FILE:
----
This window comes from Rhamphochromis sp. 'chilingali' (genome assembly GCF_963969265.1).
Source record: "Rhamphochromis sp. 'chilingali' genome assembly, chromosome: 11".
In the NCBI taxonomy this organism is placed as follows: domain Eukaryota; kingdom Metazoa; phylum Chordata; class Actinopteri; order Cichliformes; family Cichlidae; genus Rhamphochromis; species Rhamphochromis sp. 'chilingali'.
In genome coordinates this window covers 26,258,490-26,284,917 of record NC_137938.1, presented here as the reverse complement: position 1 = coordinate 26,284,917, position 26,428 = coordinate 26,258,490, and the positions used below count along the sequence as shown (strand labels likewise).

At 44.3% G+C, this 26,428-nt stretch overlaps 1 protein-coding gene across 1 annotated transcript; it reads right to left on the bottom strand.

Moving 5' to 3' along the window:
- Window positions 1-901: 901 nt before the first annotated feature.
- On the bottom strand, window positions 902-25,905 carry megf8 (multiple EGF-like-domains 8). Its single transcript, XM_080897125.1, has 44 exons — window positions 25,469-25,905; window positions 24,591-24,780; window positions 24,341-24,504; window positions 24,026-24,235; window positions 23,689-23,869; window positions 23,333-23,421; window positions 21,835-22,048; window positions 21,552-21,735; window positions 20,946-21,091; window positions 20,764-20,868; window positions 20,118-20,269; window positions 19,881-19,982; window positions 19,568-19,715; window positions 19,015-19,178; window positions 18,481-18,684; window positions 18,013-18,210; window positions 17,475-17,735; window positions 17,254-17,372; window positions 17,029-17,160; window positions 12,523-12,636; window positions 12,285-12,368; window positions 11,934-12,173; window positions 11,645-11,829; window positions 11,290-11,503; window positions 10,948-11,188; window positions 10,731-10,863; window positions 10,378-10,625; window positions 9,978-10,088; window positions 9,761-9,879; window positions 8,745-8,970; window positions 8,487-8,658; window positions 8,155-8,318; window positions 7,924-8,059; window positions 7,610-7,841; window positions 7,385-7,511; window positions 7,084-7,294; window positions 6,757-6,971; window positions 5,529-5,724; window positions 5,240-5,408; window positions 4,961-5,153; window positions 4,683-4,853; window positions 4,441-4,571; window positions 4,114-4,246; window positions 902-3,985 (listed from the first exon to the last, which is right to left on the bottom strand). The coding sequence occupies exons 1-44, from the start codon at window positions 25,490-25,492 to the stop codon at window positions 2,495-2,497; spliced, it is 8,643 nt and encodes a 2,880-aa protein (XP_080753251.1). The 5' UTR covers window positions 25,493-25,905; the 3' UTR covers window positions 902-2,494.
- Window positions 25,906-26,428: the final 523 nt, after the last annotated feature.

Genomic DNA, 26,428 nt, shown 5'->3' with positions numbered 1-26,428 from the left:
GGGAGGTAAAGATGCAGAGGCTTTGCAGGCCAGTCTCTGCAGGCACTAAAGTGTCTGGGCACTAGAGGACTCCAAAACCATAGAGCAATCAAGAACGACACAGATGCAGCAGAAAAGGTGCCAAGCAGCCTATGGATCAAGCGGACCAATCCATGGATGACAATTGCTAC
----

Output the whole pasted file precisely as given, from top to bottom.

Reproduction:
This window comes from Rhamphochromis sp. 'chilingali' (genome assembly GCF_963969265.1).
Source record: "Rhamphochromis sp. 'chilingali' genome assembly, chromosome: 11".
In the NCBI taxonomy this organism is placed as follows: domain Eukaryota; kingdom Metazoa; phylum Chordata; class Actinopteri; order Cichliformes; family Cichlidae; genus Rhamphochromis; species Rhamphochromis sp. 'chilingali'.
In genome coordinates this window covers 26,258,490-26,284,917 of record NC_137938.1, presented here as the reverse complement: position 1 = coordinate 26,284,917, position 26,428 = coordinate 26,258,490, and the positions used below count along the sequence as shown (strand labels likewise).

At 44.3% G+C, this 26,428-nt stretch overlaps 1 protein-coding gene across 1 annotated transcript; it reads right to left on the bottom strand.

Moving 5' to 3' along the window:
- Window positions 1-901: 901 nt before the first annotated feature.
- On the bottom strand, window positions 902-25,905 carry megf8 (multiple EGF-like-domains 8). Its single transcript, XM_080897125.1, has 44 exons — window positions 25,469-25,905; window positions 24,591-24,780; window positions 24,341-24,504; window positions 24,026-24,235; window positions 23,689-23,869; window positions 23,333-23,421; window positions 21,835-22,048; window positions 21,552-21,735; window positions 20,946-21,091; window positions 20,764-20,868; window positions 20,118-20,269; window positions 19,881-19,982; window positions 19,568-19,715; window positions 19,015-19,178; window positions 18,481-18,684; window positions 18,013-18,210; window positions 17,475-17,735; window positions 17,254-17,372; window positions 17,029-17,160; window positions 12,523-12,636; window positions 12,285-12,368; window positions 11,934-12,173; window positions 11,645-11,829; window positions 11,290-11,503; window positions 10,948-11,188; window positions 10,731-10,863; window positions 10,378-10,625; window positions 9,978-10,088; window positions 9,761-9,879; window positions 8,745-8,970; window positions 8,487-8,658; window positions 8,155-8,318; window positions 7,924-8,059; window positions 7,610-7,841; window positions 7,385-7,511; window positions 7,084-7,294; window positions 6,757-6,971; window positions 5,529-5,724; window positions 5,240-5,408; window positions 4,961-5,153; window positions 4,683-4,853; window positions 4,441-4,571; window positions 4,114-4,246; window positions 902-3,985 (listed from the first exon to the last, which is right to left on the bottom strand). The coding sequence occupies exons 1-44, from the start codon at window positions 25,490-25,492 to the stop codon at window positions 2,495-2,497; spliced, it is 8,643 nt and encodes a 2,880-aa protein (XP_080753251.1). The 5' UTR covers window positions 25,493-25,905; the 3' UTR covers window positions 902-2,494.
- Window positions 25,906-26,428: the final 523 nt, after the last annotated feature.

Genomic DNA, 26,428 nt, shown 5'->3' with positions numbered 1-26,428 from the left:
GGGAGGTAAAGATGCAGAGGCTTTGCAGGCCAGTCTCTGCAGGCACTAAAGTGTCTGGGCACTAGAGGACTCCAAAACCATAGAGCAATCAAGAACGACACAGATGCAGCAGAAAAGGTGCCAAGCAGCCTATGGATCAAGCGGACCAATCCATGGATGACAATTGCTAC